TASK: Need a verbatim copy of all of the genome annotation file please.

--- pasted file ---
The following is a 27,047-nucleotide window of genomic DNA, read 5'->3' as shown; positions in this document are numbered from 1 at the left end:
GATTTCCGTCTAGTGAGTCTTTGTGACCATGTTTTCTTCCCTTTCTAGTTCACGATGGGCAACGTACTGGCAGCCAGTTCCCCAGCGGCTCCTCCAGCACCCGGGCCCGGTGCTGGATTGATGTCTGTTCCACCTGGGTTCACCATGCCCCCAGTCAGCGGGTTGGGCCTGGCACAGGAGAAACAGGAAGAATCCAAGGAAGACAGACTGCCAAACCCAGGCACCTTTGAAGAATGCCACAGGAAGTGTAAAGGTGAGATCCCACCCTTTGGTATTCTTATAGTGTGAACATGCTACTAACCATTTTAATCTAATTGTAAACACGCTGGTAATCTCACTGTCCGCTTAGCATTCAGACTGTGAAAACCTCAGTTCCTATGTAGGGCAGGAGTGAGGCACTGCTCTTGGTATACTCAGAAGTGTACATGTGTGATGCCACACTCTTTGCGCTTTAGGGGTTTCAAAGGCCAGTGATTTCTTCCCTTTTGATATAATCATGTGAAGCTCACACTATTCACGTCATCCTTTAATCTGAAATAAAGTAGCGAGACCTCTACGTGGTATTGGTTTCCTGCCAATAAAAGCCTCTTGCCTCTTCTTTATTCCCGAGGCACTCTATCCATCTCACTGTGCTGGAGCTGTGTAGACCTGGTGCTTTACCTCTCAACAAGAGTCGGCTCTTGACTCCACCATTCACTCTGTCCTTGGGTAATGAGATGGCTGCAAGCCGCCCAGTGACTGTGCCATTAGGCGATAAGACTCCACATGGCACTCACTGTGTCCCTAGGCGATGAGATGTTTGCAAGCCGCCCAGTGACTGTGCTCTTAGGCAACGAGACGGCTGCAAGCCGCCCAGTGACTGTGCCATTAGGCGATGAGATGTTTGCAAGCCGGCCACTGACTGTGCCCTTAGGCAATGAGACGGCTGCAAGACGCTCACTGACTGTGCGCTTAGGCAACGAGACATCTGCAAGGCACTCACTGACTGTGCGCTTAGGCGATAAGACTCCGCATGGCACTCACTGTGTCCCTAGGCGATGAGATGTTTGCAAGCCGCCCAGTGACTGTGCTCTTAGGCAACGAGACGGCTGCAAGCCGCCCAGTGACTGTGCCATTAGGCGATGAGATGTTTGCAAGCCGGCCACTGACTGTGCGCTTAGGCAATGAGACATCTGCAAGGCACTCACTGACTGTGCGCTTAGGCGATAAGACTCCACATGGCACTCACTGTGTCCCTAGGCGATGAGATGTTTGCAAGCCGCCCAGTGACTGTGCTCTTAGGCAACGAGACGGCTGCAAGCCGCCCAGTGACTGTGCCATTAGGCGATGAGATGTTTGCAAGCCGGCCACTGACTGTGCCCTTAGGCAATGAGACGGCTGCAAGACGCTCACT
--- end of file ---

The following is a 27,047-nucleotide window of genomic DNA, read 5'->3' as shown; positions in this document are numbered from 1 at the left end:
GATTTCCGTCTAGTGAGTCTTTGTGACCATGTTTTCTTCCCTTTCTAGTTCACGATGGGCAACGTACTGGCAGCCAGTTCCCCAGCGGCTCCTCCAGCACCCGGGCCCGGTGCTGGATTGATGTCTGTTCCACCTGGGTTCACCATGCCCCCAGTCAGCGGGTTGGGCCTGGCACAGGAGAAACAGGAAGAATCCAAGGAAGACAGACTGCCAAACCCAGGCACCTTTGAAGAATGCCACAGGAAGTGTAAAGGTGAGATCCCACCCTTTGGTATTCTTATAGTGTGAACATGCTACTAACCATTTTAATCTAATTGTAAACACGCTGGTAATCTCACTGTCCGCTTAGCATTCAGACTGTGAAAACCTCAGTTCCTATGTAGGGCAGGAGTGAGGCACTGCTCTTGGTATACTCAGAAGTGTACATGTGTGATGCCACACTCTTTGCGCTTTAGGGGTTTCAAAGGCCAGTGATTTCTTCCCTTTTGATATAATCATGTGAAGCTCACACTATTCACGTCATCCTTTAATCTGAAATAAAGTAGCGAGACCTCTACGTGGTATTGGTTTCCTGCCAATAAAAGCCTCTTGCCTCTTCTTTATTCCCGAGGCACTCTATCCATCTCACTGTGCTGGAGCTGTGTAGACCTGGTGCTTTACCTCTCAACAAGAGTCGGCTCTTGACTCCACCATTCACTCTGTCCTTGGGTAATGAGATGGCTGCAAGCCGCCCAGTGACTGTGCCATTAGGCGATAAGACTCCACATGGCACTCACTGTGTCCCTAGGCGATGAGATGTTTGCAAGCCGCCCAGTGACTGTGCTCTTAGGCAACGAGACGGCTGCAAGCCGCCCAGTGACTGTGCCATTAGGCGATGAGATGTTTGCAAGCCGGCCACTGACTGTGCCCTTAGGCAATGAGACGGCTGCAAGACGCTCACTGACTGTGCGCTTAGGCAACGAGACATCTGCAAGGCACTCACTGACTGTGCGCTTAGGCGATAAGACTCCGCATGGCACTCACTGTGTCCCTAGGCGATGAGATGTTTGCAAGCCGCCCAGTGACTGTGCTCTTAGGCAACGAGACGGCTGCAAGCCGCCCAGTGACTGTGCCATTAGGCGATGAGATGTTTGCAAGCCGGCCACTGACTGTGCGCTTAGGCAATGAGACATCTGCAAGGCACTCACTGACTGTGCGCTTAGGCGATAAGACTCCACATGGCACTCACTGTGTCCCTAGGCGATGAGATGTTTGCAAGCCGCCCAGTGACTGTGCTCTTAGGCAACGAGACGGCTGCAAGCCGCCCAGTGACTGTGCCATTAGGCGATGAGATGTTTGCAAGCCGGCCACTGACTGTGCCCTTAGGCAATGAGACGGCTGCAAGACGCTCACT